A cyclical market is a long term and sustained industry that seems to be consistently needed or wanted by consumers. Think housing inventory, cars, medical insurance, clothing, television sets, food and, to a certain extent, entertainment. The cycles result from the overshooting of production capabilities which causes a flooding of markets with an oversupply of products or services which causes profits to fall or vanish, which causes a strong pull back in the markets, which is almost always overdone, and pushes some companies to fully exit falling markets, only to over-correct into scarcity which drives the next increase in the markets. It happens cyclically in housing. It's the same in the oil and gas industry. Even the entertainment industry has cyclic corrections. The cycle were the genesis of car rebates and after holiday sales...

Parabola business models ( no one ever goes into this sort of model on purpose ) represent good clients for visual artists while the industry is ascendant because the client and artists are working together to invent a look and a point of view for something that never existed before. Because of that all the work can be fresh and innovative. It's only when the vertex of the parabola for the industry is reached that fear grips the guys in suits and a call goes out to make "safe advertising." That's when the creative teams start getting replaced by the metric minions. That's when you know you are heading for the shuttering of your VHS rental facility.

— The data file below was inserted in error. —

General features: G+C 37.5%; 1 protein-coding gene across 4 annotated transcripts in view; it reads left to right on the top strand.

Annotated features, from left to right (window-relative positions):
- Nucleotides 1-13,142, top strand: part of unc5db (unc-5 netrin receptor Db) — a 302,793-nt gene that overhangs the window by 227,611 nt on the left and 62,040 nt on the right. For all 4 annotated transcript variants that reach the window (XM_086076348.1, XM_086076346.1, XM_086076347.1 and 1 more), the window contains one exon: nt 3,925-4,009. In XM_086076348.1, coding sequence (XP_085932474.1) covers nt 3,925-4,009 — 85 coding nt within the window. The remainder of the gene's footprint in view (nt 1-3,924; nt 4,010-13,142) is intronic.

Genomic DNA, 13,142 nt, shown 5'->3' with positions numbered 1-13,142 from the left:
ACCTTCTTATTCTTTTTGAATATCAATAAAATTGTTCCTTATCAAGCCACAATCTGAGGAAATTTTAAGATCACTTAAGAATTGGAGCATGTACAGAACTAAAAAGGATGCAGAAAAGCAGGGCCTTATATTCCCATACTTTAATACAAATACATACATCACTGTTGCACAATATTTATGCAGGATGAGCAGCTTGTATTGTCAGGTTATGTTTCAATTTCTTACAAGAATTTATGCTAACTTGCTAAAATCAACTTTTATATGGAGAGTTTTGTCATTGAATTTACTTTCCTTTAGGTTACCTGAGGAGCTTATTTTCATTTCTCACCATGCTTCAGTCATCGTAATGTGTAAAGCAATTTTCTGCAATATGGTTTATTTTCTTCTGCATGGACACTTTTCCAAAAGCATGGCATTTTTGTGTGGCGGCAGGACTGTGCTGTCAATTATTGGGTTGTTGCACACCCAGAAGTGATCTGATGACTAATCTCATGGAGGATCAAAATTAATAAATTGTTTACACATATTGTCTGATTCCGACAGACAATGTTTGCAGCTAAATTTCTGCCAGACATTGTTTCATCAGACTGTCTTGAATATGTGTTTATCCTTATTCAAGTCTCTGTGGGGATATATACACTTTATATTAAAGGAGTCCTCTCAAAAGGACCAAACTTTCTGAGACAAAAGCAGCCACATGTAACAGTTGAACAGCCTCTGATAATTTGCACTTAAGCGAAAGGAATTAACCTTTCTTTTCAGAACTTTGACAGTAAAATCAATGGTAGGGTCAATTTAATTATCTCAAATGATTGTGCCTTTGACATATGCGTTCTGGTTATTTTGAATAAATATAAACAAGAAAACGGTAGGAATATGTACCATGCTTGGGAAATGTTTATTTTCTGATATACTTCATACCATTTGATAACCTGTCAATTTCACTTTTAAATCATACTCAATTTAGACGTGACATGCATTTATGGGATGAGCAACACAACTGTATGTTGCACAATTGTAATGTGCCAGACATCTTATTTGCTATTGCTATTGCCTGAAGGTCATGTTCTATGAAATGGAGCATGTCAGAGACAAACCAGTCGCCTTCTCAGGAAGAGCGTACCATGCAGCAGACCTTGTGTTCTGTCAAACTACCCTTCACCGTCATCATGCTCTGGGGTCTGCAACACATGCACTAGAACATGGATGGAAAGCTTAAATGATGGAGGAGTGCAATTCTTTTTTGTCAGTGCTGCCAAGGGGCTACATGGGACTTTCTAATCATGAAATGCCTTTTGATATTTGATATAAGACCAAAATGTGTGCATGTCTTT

The cyclical industries tend to have longer lifespans and over the course of their tenure advertising is made more and more bland and routine. One has only to look at the average ad for a pick up truck from Ford or GM to understand how reticent these dinosaurs are to embrace a more challenging market evolution. The creative people servicing these industries at the top are doing well financially but there's no longer much creative fire to their work. They are copying what's been done before, just with better technical tools.

In our individual photography businesses we need to focus on creating messages that sell our most compelling feature set; our ability to visual differentiate the work we provide from our clients' competitor's work. It's the ability to do work that separates our clients from the crowds in their industries that make our work valuable. We need to be less like the legions of order takers and more like the creative directors. We can push stronger for a certain vision. We can show our clients (and their clients) the value of "new and different."

It's not about gear or building giant teams or finding new software actions. It is about growing a mindset that gives priority to a creative spirit. We need to re-understand that a unique vision has the power to move the needle for our clients. Our work should never be a commodity or an afterthought to an SEO calculation. It should be the reason the metrics and SEO exists in the first place.